Today, 4-16-10, is Foursquare Day. Rejoice, Foursquare users! (Foursquarers? Foursquares? Foursies?) Finally, you have a day of celebration where you can attend parties filled with Foursquare users. And earn a special badge. Also, you can check in to places. And stuff.
If you’re neither a Foursquare user nor a social media news junkie, you probably have no idea what that means. In fact, to the non-koolaid-drinker, the idea of a Global Social Media Holiday is exactly the kind of self-indulgent narcissism that is “wrong” with Social Media. Can you do that? Can you just… declare a holiday? And then get thousands of people to celebrate it?
Yep. You can now. And for online communities it’s really, really smart.
According to the official Foursquare Day website, here’s how it started:
Nate [Bonilla-Warford] is amused by simple number relationships like squares and primes and he makes a big deal about Pi Day each year. The thought struck him that since four-squared equals 16, it would be great to check into Foursquare on the 4th 16th of the year, otherwise known as 4 / 16 or April 16th.
Nate floated the idea on Foursquareâ€™s Getsatisfaction.com forum on March 12, 36 days before April 16th. An entire week passed with no activity before Kenneth Glanton suggested a Foursquare Day badge. He shared the idea with many of his friends on Twitter. Prompted by Kenâ€™s enthusiasm and the recent excitement over Foursquareâ€™s success at SXSW, Nate wrote up the Foursquare Day proposal and started a Facebook event on March 22, with 25 days left.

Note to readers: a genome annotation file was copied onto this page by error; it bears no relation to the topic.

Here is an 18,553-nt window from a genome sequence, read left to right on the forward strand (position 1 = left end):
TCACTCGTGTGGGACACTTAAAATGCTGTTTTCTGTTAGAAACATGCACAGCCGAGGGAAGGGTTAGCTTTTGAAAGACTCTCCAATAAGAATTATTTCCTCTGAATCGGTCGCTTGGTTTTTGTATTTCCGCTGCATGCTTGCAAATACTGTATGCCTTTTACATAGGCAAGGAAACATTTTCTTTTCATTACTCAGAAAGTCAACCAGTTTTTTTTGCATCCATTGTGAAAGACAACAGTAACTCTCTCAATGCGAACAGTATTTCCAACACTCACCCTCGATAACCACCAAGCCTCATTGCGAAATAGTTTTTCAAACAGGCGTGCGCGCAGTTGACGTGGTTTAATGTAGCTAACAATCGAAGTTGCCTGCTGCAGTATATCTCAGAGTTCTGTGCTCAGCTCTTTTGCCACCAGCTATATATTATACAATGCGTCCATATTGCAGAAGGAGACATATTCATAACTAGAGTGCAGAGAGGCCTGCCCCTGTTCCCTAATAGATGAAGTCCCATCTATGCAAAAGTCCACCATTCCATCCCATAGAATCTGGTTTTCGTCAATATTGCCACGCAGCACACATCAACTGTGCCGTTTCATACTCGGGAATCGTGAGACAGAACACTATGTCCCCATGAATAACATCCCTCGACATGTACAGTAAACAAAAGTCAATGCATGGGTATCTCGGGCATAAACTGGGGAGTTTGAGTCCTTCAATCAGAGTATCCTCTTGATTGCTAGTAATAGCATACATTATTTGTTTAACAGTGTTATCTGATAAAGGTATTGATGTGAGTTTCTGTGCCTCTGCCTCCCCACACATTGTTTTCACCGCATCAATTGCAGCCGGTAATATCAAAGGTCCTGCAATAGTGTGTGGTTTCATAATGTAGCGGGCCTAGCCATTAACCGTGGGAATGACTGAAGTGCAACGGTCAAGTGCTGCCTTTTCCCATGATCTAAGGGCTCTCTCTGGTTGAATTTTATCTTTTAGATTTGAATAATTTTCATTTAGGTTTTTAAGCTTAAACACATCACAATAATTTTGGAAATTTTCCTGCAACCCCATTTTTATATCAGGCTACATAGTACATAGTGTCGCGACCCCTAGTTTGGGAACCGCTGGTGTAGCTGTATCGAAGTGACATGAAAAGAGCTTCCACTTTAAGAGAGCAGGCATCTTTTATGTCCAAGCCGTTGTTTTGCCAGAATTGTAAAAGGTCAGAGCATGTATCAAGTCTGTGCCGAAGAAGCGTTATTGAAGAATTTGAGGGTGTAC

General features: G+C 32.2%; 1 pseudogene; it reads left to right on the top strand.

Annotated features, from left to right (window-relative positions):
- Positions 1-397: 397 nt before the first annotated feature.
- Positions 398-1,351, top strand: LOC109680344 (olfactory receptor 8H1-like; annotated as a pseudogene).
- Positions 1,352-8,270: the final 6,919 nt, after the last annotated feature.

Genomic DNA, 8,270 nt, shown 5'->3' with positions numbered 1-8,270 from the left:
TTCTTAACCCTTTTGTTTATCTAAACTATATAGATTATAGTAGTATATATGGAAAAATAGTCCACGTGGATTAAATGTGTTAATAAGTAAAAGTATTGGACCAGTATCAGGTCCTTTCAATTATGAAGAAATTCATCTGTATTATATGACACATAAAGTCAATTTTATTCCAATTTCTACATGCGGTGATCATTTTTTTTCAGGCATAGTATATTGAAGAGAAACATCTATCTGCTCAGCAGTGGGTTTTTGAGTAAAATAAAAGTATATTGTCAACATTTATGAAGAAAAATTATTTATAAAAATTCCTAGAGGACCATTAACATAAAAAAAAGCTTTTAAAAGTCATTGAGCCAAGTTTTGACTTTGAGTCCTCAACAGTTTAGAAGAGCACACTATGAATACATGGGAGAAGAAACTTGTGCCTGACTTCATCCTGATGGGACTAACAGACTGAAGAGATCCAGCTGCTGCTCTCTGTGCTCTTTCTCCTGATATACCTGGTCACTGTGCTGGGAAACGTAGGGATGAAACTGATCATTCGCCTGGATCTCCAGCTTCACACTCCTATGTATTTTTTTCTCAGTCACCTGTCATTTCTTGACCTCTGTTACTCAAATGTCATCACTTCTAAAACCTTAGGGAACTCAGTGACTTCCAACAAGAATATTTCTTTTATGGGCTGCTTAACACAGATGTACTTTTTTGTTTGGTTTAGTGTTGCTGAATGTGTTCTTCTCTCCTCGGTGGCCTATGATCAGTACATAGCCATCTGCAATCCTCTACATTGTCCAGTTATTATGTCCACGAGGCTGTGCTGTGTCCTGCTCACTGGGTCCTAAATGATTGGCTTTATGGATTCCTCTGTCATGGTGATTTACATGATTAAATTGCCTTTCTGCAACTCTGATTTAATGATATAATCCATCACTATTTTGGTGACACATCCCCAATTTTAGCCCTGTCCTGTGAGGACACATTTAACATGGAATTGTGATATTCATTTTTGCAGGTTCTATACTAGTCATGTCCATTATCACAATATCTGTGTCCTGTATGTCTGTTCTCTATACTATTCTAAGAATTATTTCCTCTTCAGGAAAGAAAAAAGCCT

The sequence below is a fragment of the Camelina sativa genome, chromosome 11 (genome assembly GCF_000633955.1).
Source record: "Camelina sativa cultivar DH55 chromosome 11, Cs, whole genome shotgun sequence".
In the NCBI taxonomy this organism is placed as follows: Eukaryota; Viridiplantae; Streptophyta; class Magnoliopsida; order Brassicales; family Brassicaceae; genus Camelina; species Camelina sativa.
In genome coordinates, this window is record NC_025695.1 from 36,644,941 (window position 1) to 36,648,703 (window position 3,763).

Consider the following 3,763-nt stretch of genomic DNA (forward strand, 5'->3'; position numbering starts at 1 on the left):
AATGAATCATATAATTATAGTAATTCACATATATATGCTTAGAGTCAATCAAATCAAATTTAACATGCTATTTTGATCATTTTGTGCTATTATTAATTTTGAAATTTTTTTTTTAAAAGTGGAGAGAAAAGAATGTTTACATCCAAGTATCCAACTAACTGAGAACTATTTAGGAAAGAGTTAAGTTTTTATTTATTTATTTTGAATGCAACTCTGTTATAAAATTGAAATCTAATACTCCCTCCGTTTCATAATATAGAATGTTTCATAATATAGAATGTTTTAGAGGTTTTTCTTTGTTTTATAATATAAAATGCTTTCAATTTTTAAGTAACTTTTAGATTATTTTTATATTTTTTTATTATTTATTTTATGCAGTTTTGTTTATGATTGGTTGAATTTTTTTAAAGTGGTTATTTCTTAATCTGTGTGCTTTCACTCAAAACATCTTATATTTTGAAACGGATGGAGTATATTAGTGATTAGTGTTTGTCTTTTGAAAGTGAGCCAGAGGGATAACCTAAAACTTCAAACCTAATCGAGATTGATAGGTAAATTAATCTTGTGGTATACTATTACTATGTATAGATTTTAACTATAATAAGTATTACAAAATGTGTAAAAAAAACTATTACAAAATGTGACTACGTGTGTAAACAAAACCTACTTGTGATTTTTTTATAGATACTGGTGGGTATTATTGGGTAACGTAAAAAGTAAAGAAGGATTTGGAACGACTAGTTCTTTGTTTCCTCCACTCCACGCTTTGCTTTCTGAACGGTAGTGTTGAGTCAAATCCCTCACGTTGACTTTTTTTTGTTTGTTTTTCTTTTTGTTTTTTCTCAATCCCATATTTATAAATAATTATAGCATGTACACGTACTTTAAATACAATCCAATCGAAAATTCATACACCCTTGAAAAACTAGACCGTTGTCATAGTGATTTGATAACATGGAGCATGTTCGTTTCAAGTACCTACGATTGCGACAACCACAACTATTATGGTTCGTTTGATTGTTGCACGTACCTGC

The idea took off. Users are hosting over 150 events all over the world today. Users. Not Foursquare. The Foursquare users. Foursquare Day is grassroots community building at its finest.
This is different than a corporation hosting hundreds of mini events. With social media, average users now have the ability to coordinate a network of simultaneous events. An influential blogger will suggest an idea, that idea gets put in motion, and then hundreds of people around the country think “wow, that sounds fun” and duplicate it.
From the official Mom’s Nite Out website:
The National Momâ€™s Nite Out is the first nationally organized celebration of motherhood Intended to bring together todayâ€™s moms, physically and virtually, The National Momâ€™s Nite Out will unite over 150 social media groups, companies, local playgroups, mommy bloggers and mother social networks in giving moms a well deserved night off.
It worked. Hundreds of events popped up around the country. Power members among the mommy blogger community took it upon themselves to host them. “Hey, is anything going on in New York City? No? Ok, I’ll host one!” This led to a trickle down effect as more bloggers and readers followed suit.
Live events have a dramatic effect on your online community. When your users are the ones empowered to host live events for like-minded people, it multiplies that effect exponentially. They create a positive feedback loop, not only by instilling a strong sense of camraderie, but also by exposing your community to non-members in a fun and interesting way. How many people who don’t watch football attend Super Bowl parties?
This is exactly the kind of emergent behavior that Foursquare needs to target in order to melt faces.
Viral live events have a profound impact on gaming communities, too. Just look at any video game that has a robust grassroots tournament scene. Almost always, these tournaments developed in the living rooms of average gamers. They invited others to play, who in turn invited others to play, and so on until suddenly you have 6-figure prizes and rockstar professional gamers.
The lesson: powerful viral growth happens offline.